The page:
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Say No to Clutter! 20 Easy and Useful DIY Home Organizing Tips

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Say No to Clutter! 20 Easy and Useful DIY Home Organizing Tips

These DIY organizing ideas are great ways to find a specific home for everything you own. In other words, everything from kids’ toys to kitchen utensils has a place to go.

The solutions need not be complicated, as you will find. Most of the ideas here take less than an hour to complete. These DIY home organizing ideas are also very inexpensive. Simplicity is at its best as you find useful storage ideas below.

20. Easy Storage

The organization tips in this video are easy to follow and make all the difference when it comes to de-cluttering your home.

19. Wrapping Paper Storage

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    Hang a shelf or dowel vertically to quickly and awesomely store rolls of wrapping paper for birthdays, Christmas, or any other occasion. You can even simply stretch a bungee cord from wall-to-wall to create storage space.

    18. Re-Use Baby Food Jars

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      Nail baby food lids underneath the bottoms of cabinets. Use the empty jars to store tiny items, rather than tossing them into some drawer.

      17. Stow Away Those Ugly Cords

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        Keep computer cords off the floor with a simple binder clip screwed to the desk. This tip is especially helpful for those with little ones or curious pets.

        16. Rolling Basket

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          This neat, little project can be used for far more than books. Those who love to knit or sew or craft of any kind will fall in love with this basket’s ease of use from room to room.

          15. Pin Up Freezer Bag Boxes

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            Free up a bit of space in the pantry by pinning up storage bag boxes. Amazing what a couple of push pins can do, to keep the kitchen neat and orderly.

            14. Dish Rack Art Center

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              Kids will love the idea of their own Art Center. A new or used dish rack can carry all their masterpieces and the cup holder is transformed into a spot to hold markers, colored pencils, or crayons.

              13. Organize Cords

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                Make use of old toilet paper rolls to store cords neatly. That way the cords can be easily found when needed. Use colored tape to decorate the cords.

                12. Re-Purpose A Shoe Hangar

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                  A simple over-the-door shoe rack can store a great deal of odds and ends. Make use of one in the nursery, laundry room, or just about anywhere some storage space is needed.

                  11. Cell Phone Holder

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                    A simple lotion bottle can be transformed into a nifty cell phone holder. Be sure that the hangar rests on the plug itself, rather than the prongs.

                    10. Necklace/Belt Holder

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                      Transform a simple piece of wood and clothespins into a handy hangar for necklaces or belts. Keep necklaces tangle-free and always on hand.

                      9. Wine Crate Coffee Table

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                        Vintage wine crates transformed into a chic coffee table is sure to please. Add wheels for ease of movement from place-to-place.

                        8. Hidden Storage

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                          Use old book spines glued around a box to create a hidden storage space. It’s a simple project for anyone and one that bibliophiles are sure to love.

                          7. Bungee Cord Storage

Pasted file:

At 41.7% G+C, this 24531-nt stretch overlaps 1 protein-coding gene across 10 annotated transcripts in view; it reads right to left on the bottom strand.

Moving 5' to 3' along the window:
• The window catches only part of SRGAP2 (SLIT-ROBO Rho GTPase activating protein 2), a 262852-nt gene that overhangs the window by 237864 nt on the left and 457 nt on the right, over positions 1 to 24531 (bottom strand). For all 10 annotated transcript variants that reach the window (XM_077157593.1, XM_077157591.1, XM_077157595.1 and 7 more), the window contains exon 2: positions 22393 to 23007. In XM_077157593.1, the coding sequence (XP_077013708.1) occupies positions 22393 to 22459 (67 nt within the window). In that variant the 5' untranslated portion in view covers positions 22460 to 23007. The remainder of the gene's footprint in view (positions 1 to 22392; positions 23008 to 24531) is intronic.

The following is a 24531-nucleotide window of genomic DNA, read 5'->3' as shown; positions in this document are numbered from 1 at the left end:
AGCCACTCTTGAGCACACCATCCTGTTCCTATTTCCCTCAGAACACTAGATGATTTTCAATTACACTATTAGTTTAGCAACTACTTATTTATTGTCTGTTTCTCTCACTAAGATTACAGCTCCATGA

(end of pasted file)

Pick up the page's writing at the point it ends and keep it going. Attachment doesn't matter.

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                            Bungee cords make great tools for storing many things. As depicted bungee cords store balls of all types easily.

                            6. Magnetic Strip For Bobby Pins

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                              Magnetic strips can be cut to size and applied to the back of the medicine cabinet to store bobby pins and more.

                              5. Kid Cup Storage

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                                Glue magnets to the backs of a favorite or the kids cups for easy and accessible storage.

                                4. Hair Tie Holder

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                                  Stop scattering hair ties all over the house. Gather them up and place on a carbiner that cost about a buck.

                                  3. Simple Storage DIY

                                  Most of these great ideas revolve around using trays for storage.

                                  2. Back-To-Back Desks

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                                    Transform a bookcase into a double-desk. A smart idea for parents or for kids.

                                    1. Back Of Door Shelves

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                                      Add shelves to the back of a door to store books, toys, and more. This idea is a great addition to a child’s bedroom or the master suite

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                                      1 Protecting Your Online Life With Secure Passwords 2 Lifehack Reviews: 50 Best Life Hacks for Your Life 3 Best Life Hack Sites – 100 Most Useful Websites on The Internet 4 80 How-To Sites Worth Bookmarking 5 20 Unusual Uses for Coca-Cola That You’ve Never Considered

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                                      Last Updated on November 25, 2021

                                      Protecting Your Online Life With Secure Passwords

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                                      Protecting Your Online Life With Secure Passwords

                                      With all of the recent online services and companies falling under attack to hackers in the past few months, it seems only fitting to talk about password creation and management. There are a lot of resources out there discussing this, but it never hurts to revisit this topic time and again because of its importance.